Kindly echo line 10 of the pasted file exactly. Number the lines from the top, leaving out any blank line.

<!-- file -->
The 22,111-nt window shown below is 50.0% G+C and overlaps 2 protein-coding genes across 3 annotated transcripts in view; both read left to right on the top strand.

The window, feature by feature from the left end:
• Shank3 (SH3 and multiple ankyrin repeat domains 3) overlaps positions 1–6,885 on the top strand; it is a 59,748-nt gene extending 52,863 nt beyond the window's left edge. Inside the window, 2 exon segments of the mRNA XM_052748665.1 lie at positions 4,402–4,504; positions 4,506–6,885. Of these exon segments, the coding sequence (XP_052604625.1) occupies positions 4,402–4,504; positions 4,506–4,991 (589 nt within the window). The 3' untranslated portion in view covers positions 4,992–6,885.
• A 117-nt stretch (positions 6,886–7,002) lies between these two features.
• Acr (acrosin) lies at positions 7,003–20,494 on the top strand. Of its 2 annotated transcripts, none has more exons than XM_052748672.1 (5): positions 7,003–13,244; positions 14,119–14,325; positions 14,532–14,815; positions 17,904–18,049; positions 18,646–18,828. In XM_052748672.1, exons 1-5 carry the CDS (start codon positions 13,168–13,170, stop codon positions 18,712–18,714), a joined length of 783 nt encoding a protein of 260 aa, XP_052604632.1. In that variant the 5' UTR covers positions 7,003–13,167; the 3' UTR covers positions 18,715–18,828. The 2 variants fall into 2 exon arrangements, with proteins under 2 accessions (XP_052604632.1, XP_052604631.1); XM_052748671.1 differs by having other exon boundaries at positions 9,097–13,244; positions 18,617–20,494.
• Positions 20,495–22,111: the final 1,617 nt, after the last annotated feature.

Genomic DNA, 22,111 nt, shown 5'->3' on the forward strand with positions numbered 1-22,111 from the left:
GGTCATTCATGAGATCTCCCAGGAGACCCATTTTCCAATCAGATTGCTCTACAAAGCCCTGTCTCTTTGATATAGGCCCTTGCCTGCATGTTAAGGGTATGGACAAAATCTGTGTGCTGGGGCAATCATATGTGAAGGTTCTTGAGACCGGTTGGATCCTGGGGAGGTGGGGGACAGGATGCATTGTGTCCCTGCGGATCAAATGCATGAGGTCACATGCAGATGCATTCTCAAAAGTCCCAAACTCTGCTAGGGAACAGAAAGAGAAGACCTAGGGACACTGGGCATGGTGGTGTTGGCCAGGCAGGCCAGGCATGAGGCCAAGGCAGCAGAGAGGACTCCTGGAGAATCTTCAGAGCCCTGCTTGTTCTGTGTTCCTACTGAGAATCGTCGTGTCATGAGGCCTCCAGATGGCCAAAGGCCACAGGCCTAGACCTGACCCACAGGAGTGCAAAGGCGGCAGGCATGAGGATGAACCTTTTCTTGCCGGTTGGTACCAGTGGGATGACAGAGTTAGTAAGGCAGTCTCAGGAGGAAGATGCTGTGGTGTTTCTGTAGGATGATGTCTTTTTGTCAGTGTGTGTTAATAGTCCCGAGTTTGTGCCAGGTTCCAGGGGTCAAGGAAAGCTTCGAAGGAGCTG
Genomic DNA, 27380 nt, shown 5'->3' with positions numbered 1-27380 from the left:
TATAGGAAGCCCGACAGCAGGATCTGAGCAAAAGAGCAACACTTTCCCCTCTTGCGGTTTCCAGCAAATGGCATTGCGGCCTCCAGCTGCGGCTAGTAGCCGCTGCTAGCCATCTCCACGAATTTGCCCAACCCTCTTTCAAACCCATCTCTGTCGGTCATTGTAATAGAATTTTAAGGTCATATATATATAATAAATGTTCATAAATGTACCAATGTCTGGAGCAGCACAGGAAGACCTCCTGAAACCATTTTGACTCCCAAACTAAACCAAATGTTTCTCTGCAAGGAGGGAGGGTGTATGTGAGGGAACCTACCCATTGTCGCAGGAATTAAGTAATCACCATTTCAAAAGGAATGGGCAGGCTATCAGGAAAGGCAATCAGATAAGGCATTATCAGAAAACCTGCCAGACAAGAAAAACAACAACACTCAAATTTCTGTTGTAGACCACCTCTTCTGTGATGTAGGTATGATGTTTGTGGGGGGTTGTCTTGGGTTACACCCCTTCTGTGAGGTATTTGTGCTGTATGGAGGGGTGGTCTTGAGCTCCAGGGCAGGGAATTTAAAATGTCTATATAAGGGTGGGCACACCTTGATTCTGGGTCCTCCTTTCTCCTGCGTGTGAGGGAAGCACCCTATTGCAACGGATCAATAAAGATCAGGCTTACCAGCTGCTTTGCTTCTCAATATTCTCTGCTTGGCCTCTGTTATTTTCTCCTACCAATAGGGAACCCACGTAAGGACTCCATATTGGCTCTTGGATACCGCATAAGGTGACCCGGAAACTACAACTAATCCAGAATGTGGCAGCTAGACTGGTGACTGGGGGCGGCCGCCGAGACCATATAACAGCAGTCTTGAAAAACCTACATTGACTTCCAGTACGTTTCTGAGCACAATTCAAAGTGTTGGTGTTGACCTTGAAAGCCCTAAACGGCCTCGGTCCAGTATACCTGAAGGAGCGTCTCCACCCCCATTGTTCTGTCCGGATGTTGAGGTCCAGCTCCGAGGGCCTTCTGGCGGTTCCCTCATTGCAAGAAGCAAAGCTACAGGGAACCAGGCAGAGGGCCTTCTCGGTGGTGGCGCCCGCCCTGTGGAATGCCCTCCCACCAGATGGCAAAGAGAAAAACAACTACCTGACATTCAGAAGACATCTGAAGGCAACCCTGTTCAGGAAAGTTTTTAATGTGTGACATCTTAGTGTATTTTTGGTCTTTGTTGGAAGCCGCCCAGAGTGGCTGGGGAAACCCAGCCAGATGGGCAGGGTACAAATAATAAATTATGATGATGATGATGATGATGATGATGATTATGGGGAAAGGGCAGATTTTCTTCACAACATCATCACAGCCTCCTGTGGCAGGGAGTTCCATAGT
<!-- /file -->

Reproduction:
TATAGGAAGCCCGACAGCAGGATCTGAGCAAAAGAGCAACACTTTCCCCTCTTGCGGTTTCCAGCAAATGGCATTGCGGCCTCCAGCTGCGGCTAGTAGCCGCTGCTAGCCATCTCCACGAATTTGCCCAACCCTCTTTCAAACCCATCTCTGTCGGTCATTGTAATAGAATTTTAAGGTCATATATATATAATAAATGTTCATAAATGTACCAATGTCTGGAGCAGCACAGGAAGACCTCCTGAAACCATTTTGACTCCCAAACTAAACCAAATGTTTCTCTGCAAGGAGGGAGGGTGTATGTGAGGGAACCTACCCATTGTCGCAGGAATTAAGTAATCACCATTTCAAAAGGAATGGGCAGGCTATCAGGAAAGGCAATCAGATAAGGCATTATCAGAAAACCTGCCAGACAAGAAAAACAACAACACTCAAATTTCTGTTGTAGACCACCTCTTCTGTGATGTAGGTATGATGTTTGTGGGGGGTTGTCTTGGGTTACACCCCTTCTGTGAGGTATTTGTGCTGTATGGAGGGGTGGTCTTGAGCTCCAGGGCAGGGAATTTAAAATGTCTATATAAGGGTGGGCACACCTTGATTCTGGGTCCTCCTTTCTCCTGCGTGTGAGGGAAGCACCCTATTGCAACGGATCAATAAAGATCAGGCTTACCAGCTGCTTTGCTTCTCAATATTCTCTGCTTGGCCTCTGTTATTTTCTCCTACCAATAGGGAACCCACGTAAGGACTCCATATTGGCTCTTGGATACCGCATAAGGTGACCCGGAAACTACAACTAATCCAGAATGTGGCAGCTAGACTGGTGACTGGGGGCGGCCGCCGAGACCATATAACAGCAGTCTTGAAAAACCTACATTGACTTCCAGTACGTTTCTGAGCACAATTCAAAGTGTTGGTGTTGACCTTGAAAGCCCTAAACGGCCTCGGTCCAGTATACCTGAAGGAGCGTCTCCACCCCCATTGTTCTGTCCGGATGTTGAGGTCCAGCTCCGAGGGCCTTCTGGCGGTTCCCTCATTGCAAGAAGCAAAGCTACAGGGAACCAGGCAGAGGGCCTTCTCGGTGGTGGCGCCCGCCCTGTGGAATGCCCTCCCACCAGATGGCAAAGAGAAAAACAACTACCTGACATTCAGAAGACATCTGAAGGCAACCCTGTTCAGGAAAGTTTTTAATGTGTGACATCTTAGTGTATTTTTGGTCTTTGTTGGAAGCCGCCCAGAGTGGCTGGGGAAACCCAGCCAGATGGGCAGGGTACAAATAATAAATTATGATGATGATGATGATGATGATGATGATTATGGGGAAAGGGCAGATTTTCTTCACAACATCATCACAGCCTCCTGTGGCAGGGAGTTCCATAGT